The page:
- This mechanical pressure also helps to improve the body’s circulation. This ensures a good blood supply to all tissues, but also the “venous return”. The venous return is the flow of blood back to the heart. It is this venous return that is essential for the removal of toxins.
- This venous return is also what aids in recovery. DOMS induced by irregular or excessive exercise is caused by lactic acid, and lactic acid restricts blood and oxygen in contracting muscle, which causes pain and muscle weakness. But the sports massage helps to supply blood back to these muscles.
- The compression techniques of sports massage therapy also work to stimulate the lymphatic system. One study found that “direct mechanical pressure” on a localised area of the body enhanced “local micro-circulatory blood and lymph flow results”.
- A stimulated lymph flow means greater lymphatic drainage. A more stimulated lymphatic system not only works to improve recovery time, but can prevent conditions such as oedema and lymphedema.
(10) Massage therapy encompasses wisdom passed down from the ancients
Massage has been used by health care practitioners to treat illnesses and injury for thousands of years. The earliest recorded examples being in Ancient China around 3000 – 2500 BC.
- Massage therapy arose independently in the ancient kingdoms of Egypt, India, and Japan, in some form or another. Elements of the Egyptian massage, the reflexology technique, spread into Europe, and are still used to this day.
- The word ‘massage’ is derived from the Greek word meaning “to work with the hands, as in kneading dough”. Massage treatment in Ancient Greece probably originated at around 800 BC. In the fifth century BC Hippocrates, the founder of modern medicine, prescribed “friction” and the benefits of rubbing the body as a means to treat physical injuries.
(11) Sports massage therapy has its origins in phenomenal success
Massage therapy itself is ancient. But the practice and refinement of sports massage therapy is barely a lifetime old.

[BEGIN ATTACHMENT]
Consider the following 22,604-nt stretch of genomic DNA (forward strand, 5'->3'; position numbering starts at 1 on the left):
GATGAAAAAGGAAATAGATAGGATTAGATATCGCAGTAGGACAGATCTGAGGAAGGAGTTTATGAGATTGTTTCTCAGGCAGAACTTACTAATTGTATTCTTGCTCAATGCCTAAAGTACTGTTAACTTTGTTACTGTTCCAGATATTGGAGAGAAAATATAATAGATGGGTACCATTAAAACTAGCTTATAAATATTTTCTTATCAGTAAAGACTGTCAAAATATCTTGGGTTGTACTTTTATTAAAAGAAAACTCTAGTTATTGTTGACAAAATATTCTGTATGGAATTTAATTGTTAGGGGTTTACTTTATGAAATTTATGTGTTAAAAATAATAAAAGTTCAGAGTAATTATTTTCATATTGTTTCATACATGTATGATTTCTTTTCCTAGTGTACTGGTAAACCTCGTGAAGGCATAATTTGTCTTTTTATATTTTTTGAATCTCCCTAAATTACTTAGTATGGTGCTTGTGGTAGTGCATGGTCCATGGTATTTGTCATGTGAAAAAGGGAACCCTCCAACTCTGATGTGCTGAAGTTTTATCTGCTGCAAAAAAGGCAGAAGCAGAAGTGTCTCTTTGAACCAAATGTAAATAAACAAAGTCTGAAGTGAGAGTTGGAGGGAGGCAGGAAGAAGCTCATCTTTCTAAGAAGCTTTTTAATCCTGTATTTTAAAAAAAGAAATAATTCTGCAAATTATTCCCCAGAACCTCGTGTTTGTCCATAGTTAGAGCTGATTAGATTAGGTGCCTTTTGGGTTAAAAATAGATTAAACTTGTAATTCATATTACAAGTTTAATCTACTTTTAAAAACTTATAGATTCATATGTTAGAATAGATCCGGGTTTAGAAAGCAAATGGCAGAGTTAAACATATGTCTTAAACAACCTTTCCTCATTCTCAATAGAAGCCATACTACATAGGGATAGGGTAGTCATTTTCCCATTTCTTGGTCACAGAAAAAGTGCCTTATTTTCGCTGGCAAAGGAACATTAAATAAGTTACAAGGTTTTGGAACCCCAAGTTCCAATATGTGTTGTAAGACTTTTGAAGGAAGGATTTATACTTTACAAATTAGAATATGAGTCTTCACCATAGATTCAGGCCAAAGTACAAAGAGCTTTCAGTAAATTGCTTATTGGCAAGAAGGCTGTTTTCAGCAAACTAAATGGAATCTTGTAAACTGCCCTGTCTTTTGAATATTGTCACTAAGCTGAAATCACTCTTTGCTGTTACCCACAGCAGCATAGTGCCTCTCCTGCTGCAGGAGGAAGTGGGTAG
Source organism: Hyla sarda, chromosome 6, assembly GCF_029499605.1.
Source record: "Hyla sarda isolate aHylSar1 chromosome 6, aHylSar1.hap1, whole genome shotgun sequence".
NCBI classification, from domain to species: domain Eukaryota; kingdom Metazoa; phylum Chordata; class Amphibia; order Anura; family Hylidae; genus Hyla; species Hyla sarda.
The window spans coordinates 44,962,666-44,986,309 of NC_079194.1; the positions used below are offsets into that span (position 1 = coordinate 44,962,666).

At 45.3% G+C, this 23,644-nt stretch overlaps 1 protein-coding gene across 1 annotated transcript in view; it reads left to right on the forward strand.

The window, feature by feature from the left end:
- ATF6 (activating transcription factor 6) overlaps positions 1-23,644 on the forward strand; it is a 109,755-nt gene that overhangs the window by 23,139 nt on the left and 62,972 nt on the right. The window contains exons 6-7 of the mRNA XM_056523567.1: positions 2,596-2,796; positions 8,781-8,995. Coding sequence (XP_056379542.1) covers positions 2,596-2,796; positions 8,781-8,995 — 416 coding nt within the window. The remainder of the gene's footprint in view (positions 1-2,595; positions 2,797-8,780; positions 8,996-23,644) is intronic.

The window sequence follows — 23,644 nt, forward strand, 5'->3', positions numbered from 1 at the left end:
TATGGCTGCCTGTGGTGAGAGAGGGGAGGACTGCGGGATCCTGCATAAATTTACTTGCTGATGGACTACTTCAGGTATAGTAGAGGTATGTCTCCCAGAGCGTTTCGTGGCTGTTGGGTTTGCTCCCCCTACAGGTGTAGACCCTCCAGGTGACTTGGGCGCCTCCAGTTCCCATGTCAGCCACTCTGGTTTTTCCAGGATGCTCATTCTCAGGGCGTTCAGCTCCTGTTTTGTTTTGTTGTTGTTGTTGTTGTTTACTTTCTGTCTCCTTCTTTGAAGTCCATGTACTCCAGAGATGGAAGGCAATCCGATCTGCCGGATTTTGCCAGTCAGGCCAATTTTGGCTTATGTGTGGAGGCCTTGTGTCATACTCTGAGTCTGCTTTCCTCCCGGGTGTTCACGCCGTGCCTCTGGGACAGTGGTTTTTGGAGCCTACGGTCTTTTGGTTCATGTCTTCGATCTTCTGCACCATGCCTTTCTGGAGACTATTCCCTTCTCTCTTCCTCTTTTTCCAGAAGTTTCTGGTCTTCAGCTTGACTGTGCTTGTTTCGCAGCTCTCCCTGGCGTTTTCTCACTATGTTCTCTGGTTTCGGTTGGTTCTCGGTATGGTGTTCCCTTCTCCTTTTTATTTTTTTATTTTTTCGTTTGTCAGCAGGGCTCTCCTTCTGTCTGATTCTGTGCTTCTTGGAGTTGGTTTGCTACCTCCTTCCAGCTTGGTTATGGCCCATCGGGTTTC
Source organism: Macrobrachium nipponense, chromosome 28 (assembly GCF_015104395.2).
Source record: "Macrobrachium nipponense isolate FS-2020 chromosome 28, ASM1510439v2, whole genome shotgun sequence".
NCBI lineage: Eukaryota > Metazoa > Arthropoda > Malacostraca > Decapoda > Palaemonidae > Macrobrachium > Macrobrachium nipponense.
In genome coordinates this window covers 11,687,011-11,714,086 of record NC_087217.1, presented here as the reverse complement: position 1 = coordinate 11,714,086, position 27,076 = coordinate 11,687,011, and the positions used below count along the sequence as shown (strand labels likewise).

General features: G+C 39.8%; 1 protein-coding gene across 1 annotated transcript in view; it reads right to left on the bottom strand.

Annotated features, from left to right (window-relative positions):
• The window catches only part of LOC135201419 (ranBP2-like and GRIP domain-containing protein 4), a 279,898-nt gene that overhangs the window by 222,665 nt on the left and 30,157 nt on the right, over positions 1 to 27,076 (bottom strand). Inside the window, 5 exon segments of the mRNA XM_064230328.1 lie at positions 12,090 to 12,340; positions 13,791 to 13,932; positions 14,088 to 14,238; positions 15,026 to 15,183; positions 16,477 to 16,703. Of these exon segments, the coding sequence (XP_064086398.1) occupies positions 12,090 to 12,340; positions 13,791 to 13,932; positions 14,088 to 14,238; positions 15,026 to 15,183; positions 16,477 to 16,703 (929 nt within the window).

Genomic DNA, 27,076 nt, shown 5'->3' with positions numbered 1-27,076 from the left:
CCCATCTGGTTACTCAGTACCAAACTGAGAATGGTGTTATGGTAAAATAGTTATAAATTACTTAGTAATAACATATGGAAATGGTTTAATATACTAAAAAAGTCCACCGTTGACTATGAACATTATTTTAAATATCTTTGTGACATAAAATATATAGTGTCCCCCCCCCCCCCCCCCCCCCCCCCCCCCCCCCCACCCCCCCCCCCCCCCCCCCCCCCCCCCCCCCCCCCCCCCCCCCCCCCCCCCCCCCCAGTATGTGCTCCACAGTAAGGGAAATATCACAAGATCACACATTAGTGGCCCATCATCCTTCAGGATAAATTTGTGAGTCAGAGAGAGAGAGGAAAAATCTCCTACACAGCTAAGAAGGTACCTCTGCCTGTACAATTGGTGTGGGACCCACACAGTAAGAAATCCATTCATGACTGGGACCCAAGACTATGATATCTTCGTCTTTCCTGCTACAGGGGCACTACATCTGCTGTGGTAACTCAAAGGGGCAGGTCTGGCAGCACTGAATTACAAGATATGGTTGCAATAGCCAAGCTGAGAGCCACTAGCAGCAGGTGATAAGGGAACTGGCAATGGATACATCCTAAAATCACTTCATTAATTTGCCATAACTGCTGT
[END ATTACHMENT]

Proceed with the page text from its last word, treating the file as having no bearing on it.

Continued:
- Sports massage therapy was quietly refined in Finland in the early twentieth century, originating from the Swedish massage system, in the Finnish School of Massage.
- In 1924, Paavo Nurmi, the “Flying Finn”, won five gold medals at the Paris Olympics — including a 5,000m race less than two hours after a 1,500m race, and setting record times. Nurmi’s domination has yet to be equalled. What made the world sit up and take notice of sports massage therapy was Nurmi’s inclusion of this early Finnish practice of sports massage into his training regime.
- During World War Two Jack Meagher, the “father of American sport massage” served in the US army as a medic. He first encountered the techniques of the sports massage when a German POW gave him one.
- Meagher could hardly believe the “astounding” improvements to his athleticism. He later went on to coin the term “sports massage” and created the Meagher Method.
- The Meagher Method is a series of techniques and soft tissue applications that were developed and based on Meagher’s knowledge of muscular kinetics, and the anatomy and physiology of the body.
Feeling sore after a massage? Good. Feeling sore after a workout? Then ask yourself: is there somewhere I can get a sports massage near me?
Sports massage therapy has never been more popular with professionals, amateurs, and hobbyists alike. Its long and prolific success is a great testament to its effectiveness.
The pain associated with DOMS is a result of the micro trauma inflicted on the muscles and the surrounding connective tissues after a workout, which can lead to inflammation. Treating and preventing DOMS is one of the primary functions of sports massage therapy.
Sports massage therapy has been described as the “targeted therapeutic treatment for the unique physical and biomechanical needs of athletes”, but that doesn’t mean sports massage therapy is restricted to athletes or sport enthusiasts only.
In fact, as has been proved, sports massage therapy is home to a wealth of other benefits that non-sport enthusiasts may find appealing. This may be those who no longer exercise so much and may still be carrying the knots and aches of a highly active recent past; those who still walk regularly, or for whoever is curious.